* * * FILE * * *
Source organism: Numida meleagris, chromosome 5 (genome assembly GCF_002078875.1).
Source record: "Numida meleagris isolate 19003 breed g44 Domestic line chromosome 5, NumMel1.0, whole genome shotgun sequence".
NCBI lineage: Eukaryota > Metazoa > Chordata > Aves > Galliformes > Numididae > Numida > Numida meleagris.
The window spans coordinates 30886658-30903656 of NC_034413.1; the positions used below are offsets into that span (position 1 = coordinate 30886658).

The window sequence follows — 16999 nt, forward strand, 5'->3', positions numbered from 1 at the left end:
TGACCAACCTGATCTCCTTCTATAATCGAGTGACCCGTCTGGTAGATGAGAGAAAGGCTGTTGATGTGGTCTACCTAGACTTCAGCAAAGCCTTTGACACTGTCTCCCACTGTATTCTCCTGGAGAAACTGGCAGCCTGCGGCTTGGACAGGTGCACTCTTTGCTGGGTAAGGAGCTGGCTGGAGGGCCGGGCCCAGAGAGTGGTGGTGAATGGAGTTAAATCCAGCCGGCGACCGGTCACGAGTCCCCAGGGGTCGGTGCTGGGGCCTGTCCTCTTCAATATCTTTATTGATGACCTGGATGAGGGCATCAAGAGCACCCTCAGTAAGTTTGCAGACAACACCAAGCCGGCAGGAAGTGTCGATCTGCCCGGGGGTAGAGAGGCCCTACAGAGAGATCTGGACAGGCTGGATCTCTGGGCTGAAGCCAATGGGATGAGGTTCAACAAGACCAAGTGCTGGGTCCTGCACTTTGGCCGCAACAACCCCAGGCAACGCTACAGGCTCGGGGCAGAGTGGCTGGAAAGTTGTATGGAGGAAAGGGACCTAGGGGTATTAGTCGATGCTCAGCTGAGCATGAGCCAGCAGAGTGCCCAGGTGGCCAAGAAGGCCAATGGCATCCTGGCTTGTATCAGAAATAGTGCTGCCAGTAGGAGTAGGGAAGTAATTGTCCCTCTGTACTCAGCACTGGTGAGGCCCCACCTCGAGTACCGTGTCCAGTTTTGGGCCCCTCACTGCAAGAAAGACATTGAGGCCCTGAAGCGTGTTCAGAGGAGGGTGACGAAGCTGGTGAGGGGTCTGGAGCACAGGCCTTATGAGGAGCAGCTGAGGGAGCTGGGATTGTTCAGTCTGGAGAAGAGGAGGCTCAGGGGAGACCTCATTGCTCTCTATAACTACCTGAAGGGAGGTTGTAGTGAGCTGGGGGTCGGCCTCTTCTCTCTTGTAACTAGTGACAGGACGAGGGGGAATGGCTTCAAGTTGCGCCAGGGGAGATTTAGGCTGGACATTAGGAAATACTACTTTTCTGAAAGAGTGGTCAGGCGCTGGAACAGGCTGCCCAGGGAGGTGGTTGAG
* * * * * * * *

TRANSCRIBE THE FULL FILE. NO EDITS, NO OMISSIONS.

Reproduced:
Source organism: Numida meleagris, chromosome 5 (genome assembly GCF_002078875.1).
Source record: "Numida meleagris isolate 19003 breed g44 Domestic line chromosome 5, NumMel1.0, whole genome shotgun sequence".
NCBI lineage: Eukaryota > Metazoa > Chordata > Aves > Galliformes > Numididae > Numida > Numida meleagris.
The window spans coordinates 30886658-30903656 of NC_034413.1; the positions used below are offsets into that span (position 1 = coordinate 30886658).

The window sequence follows — 16999 nt, forward strand, 5'->3', positions numbered from 1 at the left end:
TGACCAACCTGATCTCCTTCTATAATCGAGTGACCCGTCTGGTAGATGAGAGAAAGGCTGTTGATGTGGTCTACCTAGACTTCAGCAAAGCCTTTGACACTGTCTCCCACTGTATTCTCCTGGAGAAACTGGCAGCCTGCGGCTTGGACAGGTGCACTCTTTGCTGGGTAAGGAGCTGGCTGGAGGGCCGGGCCCAGAGAGTGGTGGTGAATGGAGTTAAATCCAGCCGGCGACCGGTCACGAGTCCCCAGGGGTCGGTGCTGGGGCCTGTCCTCTTCAATATCTTTATTGATGACCTGGATGAGGGCATCAAGAGCACCCTCAGTAAGTTTGCAGACAACACCAAGCCGGCAGGAAGTGTCGATCTGCCCGGGGGTAGAGAGGCCCTACAGAGAGATCTGGACAGGCTGGATCTCTGGGCTGAAGCCAATGGGATGAGGTTCAACAAGACCAAGTGCTGGGTCCTGCACTTTGGCCGCAACAACCCCAGGCAACGCTACAGGCTCGGGGCAGAGTGGCTGGAAAGTTGTATGGAGGAAAGGGACCTAGGGGTATTAGTCGATGCTCAGCTGAGCATGAGCCAGCAGAGTGCCCAGGTGGCCAAGAAGGCCAATGGCATCCTGGCTTGTATCAGAAATAGTGCTGCCAGTAGGAGTAGGGAAGTAATTGTCCCTCTGTACTCAGCACTGGTGAGGCCCCACCTCGAGTACCGTGTCCAGTTTTGGGCCCCTCACTGCAAGAAAGACATTGAGGCCCTGAAGCGTGTTCAGAGGAGGGTGACGAAGCTGGTGAGGGGTCTGGAGCACAGGCCTTATGAGGAGCAGCTGAGGGAGCTGGGATTGTTCAGTCTGGAGAAGAGGAGGCTCAGGGGAGACCTCATTGCTCTCTATAACTACCTGAAGGGAGGTTGTAGTGAGCTGGGGGTCGGCCTCTTCTCTCTTGTAACTAGTGACAGGACGAGGGGGAATGGCTTCAAGTTGCGCCAGGGGAGATTTAGGCTGGACATTAGGAAATACTACTTTTCTGAAAGAGTGGTCAGGCGCTGGAACAGGCTGCCCAGGGAGGTGGTTGAG